Homemakers were the exclusive candle makers until the 1700s, when itinerant candle makers could be hired. Later, professional chandlers prospered in the cities. Although factories were numerous after 1750, home dip-ping continued as late as 1880. The West Indies provided a large market for sperm candles, purchasing over 500,000 pounds of sperm and tallow candles from the colonies in 1768. The total production of candles from both factories and homes was valued at an estimated $8 million in 1810. The New England factories, the largest producers, imported supplies of fat from Russia. Large plants also existed in New Orleans, Louisiana; St. Louis, Missouri; and Hudson, New York. South Carolina and Georgia produced quantities of seeds and capsules from tallow trees used extensively for candle making in the South. Allied industries grew rapidly for making metal and pottery candle holders.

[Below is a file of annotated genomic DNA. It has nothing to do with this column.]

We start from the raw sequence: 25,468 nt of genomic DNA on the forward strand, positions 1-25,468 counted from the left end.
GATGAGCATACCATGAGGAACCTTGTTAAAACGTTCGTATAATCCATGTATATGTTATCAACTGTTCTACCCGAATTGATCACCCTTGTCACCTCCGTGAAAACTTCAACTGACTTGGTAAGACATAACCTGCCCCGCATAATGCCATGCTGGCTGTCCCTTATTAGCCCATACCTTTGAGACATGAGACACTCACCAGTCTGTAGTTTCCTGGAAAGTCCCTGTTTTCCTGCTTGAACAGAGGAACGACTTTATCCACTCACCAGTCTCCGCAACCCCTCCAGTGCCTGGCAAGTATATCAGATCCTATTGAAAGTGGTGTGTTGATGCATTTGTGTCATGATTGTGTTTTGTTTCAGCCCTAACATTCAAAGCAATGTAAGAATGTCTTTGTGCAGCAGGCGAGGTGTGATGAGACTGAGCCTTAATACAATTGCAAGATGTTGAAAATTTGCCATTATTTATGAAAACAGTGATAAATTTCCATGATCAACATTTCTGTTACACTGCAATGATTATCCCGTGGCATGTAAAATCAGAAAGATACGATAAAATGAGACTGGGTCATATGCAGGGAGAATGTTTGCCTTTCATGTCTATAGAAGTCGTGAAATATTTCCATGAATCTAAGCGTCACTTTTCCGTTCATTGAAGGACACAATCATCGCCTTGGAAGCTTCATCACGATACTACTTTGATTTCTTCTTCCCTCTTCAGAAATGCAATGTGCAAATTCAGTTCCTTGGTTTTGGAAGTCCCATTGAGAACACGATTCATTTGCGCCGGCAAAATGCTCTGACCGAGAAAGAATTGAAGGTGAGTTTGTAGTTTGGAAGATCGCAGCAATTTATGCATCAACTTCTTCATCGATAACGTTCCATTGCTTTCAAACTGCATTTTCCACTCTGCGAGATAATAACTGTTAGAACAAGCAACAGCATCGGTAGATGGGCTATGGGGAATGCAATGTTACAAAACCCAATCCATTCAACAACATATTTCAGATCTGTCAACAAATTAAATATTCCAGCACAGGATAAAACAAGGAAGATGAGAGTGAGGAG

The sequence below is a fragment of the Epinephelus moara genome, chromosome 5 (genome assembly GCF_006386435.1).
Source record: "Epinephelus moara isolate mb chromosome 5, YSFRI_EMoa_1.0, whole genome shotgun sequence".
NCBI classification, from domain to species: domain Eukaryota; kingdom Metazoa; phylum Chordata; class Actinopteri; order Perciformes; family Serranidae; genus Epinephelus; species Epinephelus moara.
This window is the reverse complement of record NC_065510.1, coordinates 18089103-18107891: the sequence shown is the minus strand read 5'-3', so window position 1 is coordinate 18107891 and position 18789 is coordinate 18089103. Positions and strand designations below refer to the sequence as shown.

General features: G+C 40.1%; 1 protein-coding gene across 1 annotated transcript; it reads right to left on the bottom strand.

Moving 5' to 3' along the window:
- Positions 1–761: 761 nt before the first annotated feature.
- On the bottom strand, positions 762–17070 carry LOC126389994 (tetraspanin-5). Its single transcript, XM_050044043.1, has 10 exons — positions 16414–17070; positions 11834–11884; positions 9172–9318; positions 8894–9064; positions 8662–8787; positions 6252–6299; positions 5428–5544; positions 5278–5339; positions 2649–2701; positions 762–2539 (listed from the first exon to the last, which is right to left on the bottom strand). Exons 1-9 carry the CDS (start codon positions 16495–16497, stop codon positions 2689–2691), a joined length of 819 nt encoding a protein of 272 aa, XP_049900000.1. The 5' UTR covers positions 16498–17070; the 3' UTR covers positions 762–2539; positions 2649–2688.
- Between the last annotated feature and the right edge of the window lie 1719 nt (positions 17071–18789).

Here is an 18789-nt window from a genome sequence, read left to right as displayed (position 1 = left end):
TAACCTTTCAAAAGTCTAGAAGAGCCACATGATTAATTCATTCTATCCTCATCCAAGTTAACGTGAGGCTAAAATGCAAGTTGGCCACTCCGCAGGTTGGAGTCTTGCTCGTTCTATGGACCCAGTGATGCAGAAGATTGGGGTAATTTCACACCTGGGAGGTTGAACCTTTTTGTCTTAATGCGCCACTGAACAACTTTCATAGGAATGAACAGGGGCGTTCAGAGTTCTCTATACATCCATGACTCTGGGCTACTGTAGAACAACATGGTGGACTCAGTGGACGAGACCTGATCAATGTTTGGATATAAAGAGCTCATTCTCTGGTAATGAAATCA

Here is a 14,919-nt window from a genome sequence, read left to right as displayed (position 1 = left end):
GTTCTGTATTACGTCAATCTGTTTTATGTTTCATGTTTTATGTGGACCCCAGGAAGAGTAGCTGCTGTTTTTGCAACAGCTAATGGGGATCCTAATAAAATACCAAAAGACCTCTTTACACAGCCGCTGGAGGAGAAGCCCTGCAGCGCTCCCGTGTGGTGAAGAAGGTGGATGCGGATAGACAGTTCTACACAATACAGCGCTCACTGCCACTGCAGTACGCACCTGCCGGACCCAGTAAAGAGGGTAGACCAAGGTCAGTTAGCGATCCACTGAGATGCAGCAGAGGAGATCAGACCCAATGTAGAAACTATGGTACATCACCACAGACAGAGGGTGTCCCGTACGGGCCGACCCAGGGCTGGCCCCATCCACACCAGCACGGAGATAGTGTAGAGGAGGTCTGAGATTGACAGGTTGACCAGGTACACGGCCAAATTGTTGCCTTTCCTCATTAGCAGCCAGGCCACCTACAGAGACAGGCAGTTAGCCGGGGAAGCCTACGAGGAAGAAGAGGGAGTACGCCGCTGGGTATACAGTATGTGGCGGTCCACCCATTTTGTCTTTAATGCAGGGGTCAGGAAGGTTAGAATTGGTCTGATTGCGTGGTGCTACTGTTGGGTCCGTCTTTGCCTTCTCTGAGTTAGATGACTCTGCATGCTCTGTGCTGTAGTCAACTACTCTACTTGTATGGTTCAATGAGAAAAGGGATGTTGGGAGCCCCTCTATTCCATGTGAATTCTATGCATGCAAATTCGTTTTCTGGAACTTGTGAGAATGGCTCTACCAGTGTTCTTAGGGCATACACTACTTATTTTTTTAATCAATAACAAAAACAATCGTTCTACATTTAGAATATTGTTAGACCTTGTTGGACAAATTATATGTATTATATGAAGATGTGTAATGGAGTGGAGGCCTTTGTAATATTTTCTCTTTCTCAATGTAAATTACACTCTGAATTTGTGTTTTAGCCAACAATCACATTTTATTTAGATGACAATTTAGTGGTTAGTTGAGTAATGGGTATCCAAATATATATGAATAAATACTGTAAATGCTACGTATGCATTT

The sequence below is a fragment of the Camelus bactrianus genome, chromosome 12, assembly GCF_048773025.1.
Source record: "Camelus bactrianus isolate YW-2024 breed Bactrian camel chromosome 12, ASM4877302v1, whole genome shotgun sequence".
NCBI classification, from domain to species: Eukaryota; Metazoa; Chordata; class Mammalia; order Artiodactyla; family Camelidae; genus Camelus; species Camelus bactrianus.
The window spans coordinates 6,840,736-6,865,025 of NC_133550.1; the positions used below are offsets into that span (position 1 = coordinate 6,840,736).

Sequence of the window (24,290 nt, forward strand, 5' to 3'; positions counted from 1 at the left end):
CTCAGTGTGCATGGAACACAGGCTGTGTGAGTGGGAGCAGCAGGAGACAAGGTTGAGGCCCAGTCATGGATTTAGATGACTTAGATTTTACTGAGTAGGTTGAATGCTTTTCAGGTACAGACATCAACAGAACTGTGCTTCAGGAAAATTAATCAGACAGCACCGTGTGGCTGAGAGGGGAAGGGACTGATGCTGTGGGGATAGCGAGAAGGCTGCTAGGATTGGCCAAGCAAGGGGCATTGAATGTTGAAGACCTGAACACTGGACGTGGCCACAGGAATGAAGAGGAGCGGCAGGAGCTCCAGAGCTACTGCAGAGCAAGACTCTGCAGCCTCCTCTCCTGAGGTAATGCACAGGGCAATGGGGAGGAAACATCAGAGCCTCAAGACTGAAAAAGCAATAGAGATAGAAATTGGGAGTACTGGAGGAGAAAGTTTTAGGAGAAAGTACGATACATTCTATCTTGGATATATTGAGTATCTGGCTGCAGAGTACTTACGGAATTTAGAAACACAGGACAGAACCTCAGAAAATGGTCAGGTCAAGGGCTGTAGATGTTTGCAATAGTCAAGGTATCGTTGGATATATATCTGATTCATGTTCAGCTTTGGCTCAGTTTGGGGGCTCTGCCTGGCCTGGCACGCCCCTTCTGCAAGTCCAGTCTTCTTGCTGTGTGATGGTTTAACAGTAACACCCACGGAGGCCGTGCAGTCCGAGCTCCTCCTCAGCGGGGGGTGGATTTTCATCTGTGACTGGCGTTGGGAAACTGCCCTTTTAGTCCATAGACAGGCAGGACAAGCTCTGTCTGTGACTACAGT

BIBLIOGRAPHY

Cowan, Ruth Schwartz. A Social History of American Technology. New York: Oxford University Press, 1997.

Wright, Louis B. Everyday Life in Colonial America. New York: Putnam, 1966.

Lena G.FitzHugh/c. w.

See alsoHide and Tallow Trade ; Kerosene Oil ; Lamp, Incandescent ; Whaling .

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candle (cylinder of wax or tallow)